New Napoleons — Stalin, Hitler, and Mao — were brought to power (that is, to slave ownership) by millions of ignorant fools due to égalité. And today the danger is that the United States and hence all the other free countries will become defenseless against the new slave state of China.

So far, England has been avoiding égalité. Yes, finally, in the 20th century, all psychiatrically healthy inhabitants of the country became voters (universal suffrage). But they elect not the “British president,” but members of parliament, and then voters within parliament present to the monarch one of its members, and His or Her Majesty makes this member of Parliament His or Her Prime Minister or whatever.

The procedure did not keep Tony Blair, who thus became the prime minister in 2001, from participating in an idiotic venture, a six-year war in Iraq, while neglecting the danger of the dictatorship of China, with its population of 1.3 billion.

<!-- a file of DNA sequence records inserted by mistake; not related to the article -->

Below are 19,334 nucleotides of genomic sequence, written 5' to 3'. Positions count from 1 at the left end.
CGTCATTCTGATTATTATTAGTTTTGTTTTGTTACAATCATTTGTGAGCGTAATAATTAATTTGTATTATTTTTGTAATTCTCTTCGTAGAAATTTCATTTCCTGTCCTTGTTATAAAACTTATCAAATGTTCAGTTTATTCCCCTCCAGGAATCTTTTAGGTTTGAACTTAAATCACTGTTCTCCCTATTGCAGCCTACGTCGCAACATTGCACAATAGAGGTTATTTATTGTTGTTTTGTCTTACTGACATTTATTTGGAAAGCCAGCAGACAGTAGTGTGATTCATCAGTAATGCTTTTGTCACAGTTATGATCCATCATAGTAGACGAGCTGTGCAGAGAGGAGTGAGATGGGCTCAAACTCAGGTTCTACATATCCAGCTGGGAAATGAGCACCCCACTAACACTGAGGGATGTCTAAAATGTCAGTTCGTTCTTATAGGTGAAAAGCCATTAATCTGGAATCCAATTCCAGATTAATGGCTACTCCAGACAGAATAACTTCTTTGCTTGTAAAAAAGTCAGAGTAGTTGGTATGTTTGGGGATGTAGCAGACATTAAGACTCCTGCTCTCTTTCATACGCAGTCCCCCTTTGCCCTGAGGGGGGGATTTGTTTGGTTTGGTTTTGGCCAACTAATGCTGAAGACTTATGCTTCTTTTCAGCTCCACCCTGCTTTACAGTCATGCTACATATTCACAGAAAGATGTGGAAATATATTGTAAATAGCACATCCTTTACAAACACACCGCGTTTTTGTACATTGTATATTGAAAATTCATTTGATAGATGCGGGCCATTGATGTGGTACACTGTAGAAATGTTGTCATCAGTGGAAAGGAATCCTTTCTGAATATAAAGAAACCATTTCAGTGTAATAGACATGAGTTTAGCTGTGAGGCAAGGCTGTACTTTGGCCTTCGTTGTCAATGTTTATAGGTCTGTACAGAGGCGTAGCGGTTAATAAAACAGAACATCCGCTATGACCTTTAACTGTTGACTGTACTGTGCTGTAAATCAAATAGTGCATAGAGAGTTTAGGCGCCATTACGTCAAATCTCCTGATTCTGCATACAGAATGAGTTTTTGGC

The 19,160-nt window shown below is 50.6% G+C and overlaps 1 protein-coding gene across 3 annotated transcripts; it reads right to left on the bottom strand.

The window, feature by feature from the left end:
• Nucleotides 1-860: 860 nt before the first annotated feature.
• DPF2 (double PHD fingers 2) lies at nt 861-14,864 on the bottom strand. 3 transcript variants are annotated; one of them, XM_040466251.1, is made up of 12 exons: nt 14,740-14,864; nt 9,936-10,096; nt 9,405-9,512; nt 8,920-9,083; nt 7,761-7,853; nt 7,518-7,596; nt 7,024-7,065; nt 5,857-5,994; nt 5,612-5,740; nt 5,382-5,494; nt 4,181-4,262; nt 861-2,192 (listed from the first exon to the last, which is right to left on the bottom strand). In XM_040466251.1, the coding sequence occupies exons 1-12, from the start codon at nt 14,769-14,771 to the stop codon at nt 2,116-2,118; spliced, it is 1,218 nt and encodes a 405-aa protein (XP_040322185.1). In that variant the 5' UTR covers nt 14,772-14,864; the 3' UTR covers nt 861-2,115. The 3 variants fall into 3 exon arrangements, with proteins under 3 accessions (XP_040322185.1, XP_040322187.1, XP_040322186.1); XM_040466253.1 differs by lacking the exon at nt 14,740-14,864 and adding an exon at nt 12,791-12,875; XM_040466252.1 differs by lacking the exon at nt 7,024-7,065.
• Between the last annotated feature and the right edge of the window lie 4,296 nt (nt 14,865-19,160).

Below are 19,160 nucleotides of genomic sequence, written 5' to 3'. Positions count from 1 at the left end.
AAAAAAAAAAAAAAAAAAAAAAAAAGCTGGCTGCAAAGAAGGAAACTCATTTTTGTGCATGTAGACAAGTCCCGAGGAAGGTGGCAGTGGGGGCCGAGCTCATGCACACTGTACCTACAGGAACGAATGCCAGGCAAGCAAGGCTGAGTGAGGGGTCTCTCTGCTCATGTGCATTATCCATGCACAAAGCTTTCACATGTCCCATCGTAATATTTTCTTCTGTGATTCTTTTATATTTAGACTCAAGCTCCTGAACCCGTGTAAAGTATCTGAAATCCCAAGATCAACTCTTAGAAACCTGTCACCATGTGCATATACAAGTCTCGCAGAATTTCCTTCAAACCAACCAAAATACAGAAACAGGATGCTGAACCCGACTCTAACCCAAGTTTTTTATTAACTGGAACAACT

It would be unfair to call George W. Bush just an ignorant fool. He is feeble-minded in the psychiatric sense, as some data of his biography suggest.

The difference between him and Tony Blair is that while George W. Bush (a Republican) had an abnormally slow speech (unless he read a prepared note), Blair (of the Labour Party) was an abnormal chatterbox.

As for the "big Communist Parties," they grew in the 20th century in Russia, France, Italy (after World War II), China. A "Communist Party" is a nostalgic recall of absolutism, its only content — the rest is changeable and was a repeatedly changed infantile prattle.

In Germany, the infantile prattle of Marx and Engels, both Germans, was ousted by the infantile "national-socialist" prattle, another nostalgic recall of absolutism.

You can e-mail me at anvlev@cloud9.net.

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A nation’s political consciousness depends to a considerable degree on the key sociopolitical notions that the nation has fostered throughout history. For example, in Russian, the words “government” and “state” come from the word gosudar, that is, “supreme master-owner”;...
Friday, 15 May 2009 02:51 PM